Reports of purchase scams involving trainers and shoes have more than doubled so far this year compared with a year earlier, according to a major bank.
Lloyds Bank said the volume of these reports made by customers had soared by 112% this year so far compared with a year earlier, with victims losing £152 on average.
The figures were based on analysis of purchase scams reported by Lloyds Banking Group customers between January 2022 and April 2022, with comparisons made with data from the same period last year.
With designer trainers amongst the latest must-have items being targeted, the criminals are ready to hotfoot it away as soon as they have their hands on your money
Liz Ziegler, Lloyds Bank
Purchase scams involve people being tricked into transferring money for goods or services, often advertised online or via social media, that may not exist or are shoddy or fake.
Trainers and shoe scams are the most commonly reported type of purchase scam that Lloyds said it was seeing.
While fraudsters will advertise any brand they think might snare an unsuspecting victim, Lloyds said analysis of reported cases showed that Nike was among the popular brands whose merchandise scammers may falsely claim to be selling.
Tickets scams had also exploded this year, as people were keen to attend events following the easing of Covid-19-related restrictions.
While the overall number of ticket scams being reported was lower than some other items, the number of cases being reported had rocketed by 603% already this year, Lloyds said.
The average amount lost was £251, with football matches and concerts the events most likely to appear in fake adverts.
When shopping online, the best way to keep safe is to buy from a trusted retailer whenever possible, and always pay by card for the greatest protection
Liz Ziegler, Lloyds Bank
The number of purchase scams involving electrical goods was also up by over a third so far this year, with £174 the average amount lost.
Lloyds said the Dyson Airwrap hairstyling tool was among the most common items being reported in this category at the moment.
Some other purchase scams which spiked earlier on in the pandemic, such as puppies and games consoles, had dropped off this year, the bank said.
This could reflect a change in tactics by fraudsters, as with people’s lifestyles and routines readjusting after lockdown, demand may now be falling.
Liz Ziegler, retail fraud and financial crime director, Lloyds Bank, said: “Fraudsters are always on the lookout for new ways to trick victims out of their hard-earned cash, and with designer trainers amongst the latest must-have items being targeted, the criminals are ready to hotfoot it away as soon as they have their hands on your money.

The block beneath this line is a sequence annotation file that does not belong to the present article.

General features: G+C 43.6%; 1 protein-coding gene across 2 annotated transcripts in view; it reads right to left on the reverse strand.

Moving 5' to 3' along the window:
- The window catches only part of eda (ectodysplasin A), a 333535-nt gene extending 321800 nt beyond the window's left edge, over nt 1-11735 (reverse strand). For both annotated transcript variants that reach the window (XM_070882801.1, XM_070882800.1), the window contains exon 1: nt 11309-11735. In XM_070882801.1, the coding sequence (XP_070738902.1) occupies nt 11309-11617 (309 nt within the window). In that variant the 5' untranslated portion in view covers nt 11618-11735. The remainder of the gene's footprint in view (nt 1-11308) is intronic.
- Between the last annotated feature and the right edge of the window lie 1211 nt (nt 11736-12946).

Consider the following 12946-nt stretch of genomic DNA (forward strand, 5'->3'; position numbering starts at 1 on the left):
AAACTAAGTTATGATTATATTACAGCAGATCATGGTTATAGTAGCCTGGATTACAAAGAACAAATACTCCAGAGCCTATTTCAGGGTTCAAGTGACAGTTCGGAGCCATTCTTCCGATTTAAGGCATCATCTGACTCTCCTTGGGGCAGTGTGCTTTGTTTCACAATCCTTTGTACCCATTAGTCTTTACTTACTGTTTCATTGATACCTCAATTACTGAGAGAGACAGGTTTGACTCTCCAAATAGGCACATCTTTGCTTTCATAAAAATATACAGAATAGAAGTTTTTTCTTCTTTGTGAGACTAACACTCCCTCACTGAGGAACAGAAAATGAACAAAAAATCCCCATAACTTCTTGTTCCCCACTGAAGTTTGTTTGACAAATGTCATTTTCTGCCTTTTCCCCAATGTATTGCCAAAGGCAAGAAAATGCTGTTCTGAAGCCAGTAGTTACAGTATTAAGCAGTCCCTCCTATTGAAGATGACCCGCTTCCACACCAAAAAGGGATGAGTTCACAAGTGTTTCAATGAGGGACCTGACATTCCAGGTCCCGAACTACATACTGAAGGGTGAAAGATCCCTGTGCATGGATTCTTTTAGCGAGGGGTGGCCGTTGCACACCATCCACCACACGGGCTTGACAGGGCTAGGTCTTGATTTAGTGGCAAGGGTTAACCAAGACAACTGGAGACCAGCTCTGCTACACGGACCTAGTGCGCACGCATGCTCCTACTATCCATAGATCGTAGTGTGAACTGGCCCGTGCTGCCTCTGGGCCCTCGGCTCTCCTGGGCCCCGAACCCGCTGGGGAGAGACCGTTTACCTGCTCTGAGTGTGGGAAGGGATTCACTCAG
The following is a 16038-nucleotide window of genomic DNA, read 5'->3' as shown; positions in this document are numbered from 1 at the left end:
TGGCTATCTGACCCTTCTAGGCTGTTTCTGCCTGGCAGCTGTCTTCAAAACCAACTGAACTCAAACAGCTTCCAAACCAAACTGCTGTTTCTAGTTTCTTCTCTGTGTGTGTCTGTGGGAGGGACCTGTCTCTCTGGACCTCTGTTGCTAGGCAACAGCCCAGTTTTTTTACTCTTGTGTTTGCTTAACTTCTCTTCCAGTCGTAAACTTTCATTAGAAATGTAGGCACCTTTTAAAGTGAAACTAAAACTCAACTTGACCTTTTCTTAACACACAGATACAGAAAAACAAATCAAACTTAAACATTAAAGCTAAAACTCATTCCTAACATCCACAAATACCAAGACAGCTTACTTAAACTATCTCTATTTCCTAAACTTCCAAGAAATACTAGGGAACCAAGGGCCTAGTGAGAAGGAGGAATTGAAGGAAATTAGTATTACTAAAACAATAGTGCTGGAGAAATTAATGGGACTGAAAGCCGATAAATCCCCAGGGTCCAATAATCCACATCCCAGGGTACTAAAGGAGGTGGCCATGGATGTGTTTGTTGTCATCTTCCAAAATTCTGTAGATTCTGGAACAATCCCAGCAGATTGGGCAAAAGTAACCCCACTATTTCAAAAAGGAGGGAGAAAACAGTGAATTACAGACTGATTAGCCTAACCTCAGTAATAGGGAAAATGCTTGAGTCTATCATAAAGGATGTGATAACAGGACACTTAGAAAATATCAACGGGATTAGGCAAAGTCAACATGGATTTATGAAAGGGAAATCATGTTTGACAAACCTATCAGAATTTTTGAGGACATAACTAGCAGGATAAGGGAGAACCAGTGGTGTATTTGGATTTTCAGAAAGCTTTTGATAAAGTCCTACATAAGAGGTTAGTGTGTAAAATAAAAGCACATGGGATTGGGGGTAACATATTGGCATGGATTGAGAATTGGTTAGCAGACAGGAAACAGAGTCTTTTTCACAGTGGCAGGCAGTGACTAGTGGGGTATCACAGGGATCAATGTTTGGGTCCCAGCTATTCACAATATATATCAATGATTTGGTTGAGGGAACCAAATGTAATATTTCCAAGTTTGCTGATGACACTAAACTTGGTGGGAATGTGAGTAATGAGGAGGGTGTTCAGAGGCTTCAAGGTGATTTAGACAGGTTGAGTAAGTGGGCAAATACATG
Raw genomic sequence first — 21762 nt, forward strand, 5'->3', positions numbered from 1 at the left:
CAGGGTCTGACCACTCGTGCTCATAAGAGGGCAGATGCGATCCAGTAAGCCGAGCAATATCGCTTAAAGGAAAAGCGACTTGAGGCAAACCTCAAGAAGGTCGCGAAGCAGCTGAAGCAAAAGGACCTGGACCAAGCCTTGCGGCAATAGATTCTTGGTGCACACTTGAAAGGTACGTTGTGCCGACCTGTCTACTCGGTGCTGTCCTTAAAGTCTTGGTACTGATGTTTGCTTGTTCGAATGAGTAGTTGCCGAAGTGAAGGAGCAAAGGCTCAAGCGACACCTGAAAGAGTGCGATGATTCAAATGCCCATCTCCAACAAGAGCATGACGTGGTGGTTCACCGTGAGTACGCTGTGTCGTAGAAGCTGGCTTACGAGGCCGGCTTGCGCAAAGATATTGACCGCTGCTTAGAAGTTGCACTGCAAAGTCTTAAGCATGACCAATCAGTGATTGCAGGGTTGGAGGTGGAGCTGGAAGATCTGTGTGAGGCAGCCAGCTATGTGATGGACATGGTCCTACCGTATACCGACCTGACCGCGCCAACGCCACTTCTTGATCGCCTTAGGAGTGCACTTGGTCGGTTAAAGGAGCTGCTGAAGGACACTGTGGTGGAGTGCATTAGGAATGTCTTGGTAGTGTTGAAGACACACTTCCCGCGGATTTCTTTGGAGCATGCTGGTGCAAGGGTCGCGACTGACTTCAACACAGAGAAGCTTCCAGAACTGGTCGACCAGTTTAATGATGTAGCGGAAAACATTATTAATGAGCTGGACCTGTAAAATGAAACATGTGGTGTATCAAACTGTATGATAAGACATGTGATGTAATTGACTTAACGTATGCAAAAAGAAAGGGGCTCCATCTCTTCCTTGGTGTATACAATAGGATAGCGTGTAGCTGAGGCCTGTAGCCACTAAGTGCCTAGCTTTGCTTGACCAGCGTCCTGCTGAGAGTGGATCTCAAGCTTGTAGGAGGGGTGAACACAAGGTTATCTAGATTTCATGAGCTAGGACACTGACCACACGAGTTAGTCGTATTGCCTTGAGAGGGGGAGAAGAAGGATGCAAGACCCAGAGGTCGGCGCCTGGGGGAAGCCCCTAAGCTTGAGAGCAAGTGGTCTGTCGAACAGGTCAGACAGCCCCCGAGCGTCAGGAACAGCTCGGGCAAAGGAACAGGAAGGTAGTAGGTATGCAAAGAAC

“Purchase scams come in all shapes and sizes, but the vast majority start with items advertised on social media, where it’s all too easy for fraudsters to use fake profiles and advertise items that don’t exist.
“When shopping online, the best way to keep safe is to buy from a trusted retailer whenever possible, and always pay by card for the greatest protection. If you’re unable to do those things, that should be a big red flag that you’re about to get scammed.”
Here are the most common purchase scams reported to Lloyds Banking Group this year so far, the increase or decrease in the volume of reports compared with a year earlier and the average amount lost:
1. Trainers and shoes, 112%, £152
2. Vehicles and parts, 31%, £1,506
3. Phones and accessories, minus 23%, £229
4. Clothes and fashion, 35%, £166
5. Gaming consoles, minus 64%, £192
6. Event tickets, 603%, £251
7. Holidays and travel, 15%, £798
8. Puppies and dogs, minus 64%, £312
9. Electronic goods, 37%, £174
10. Household furniture, 14%, £344
Here are Lloyds’ tips to stay safe from purchase scams:
– Using your debit or credit card when you buy online can help to protect your money should anything go wrong.
– Fraudsters often use social media to post scam offers. They can even send them straight to your inbox. Always search for deals yourself.
– Check any offer that comes by text or email to make sure it is genuine. Call the sender to find out using a number you trust, not necessarily the one in the message, or visit the website to check. Never click on a link without checking first.
– Low prices and great deals can hide scams. See if you can find them elsewhere. And remember, if an item is selling out, fraudsters can charge more to trick desperate buyers.
– Make sure a seller or website is genuine. Look for good reviews from different buyers. Be wary of mixed, bad or no reviews at all.
– Ask questions before you buy. If an item is expensive, offer to pay a deposit. If a seller cannot give any details about an item or tries to rush you into paying, it could be a scam.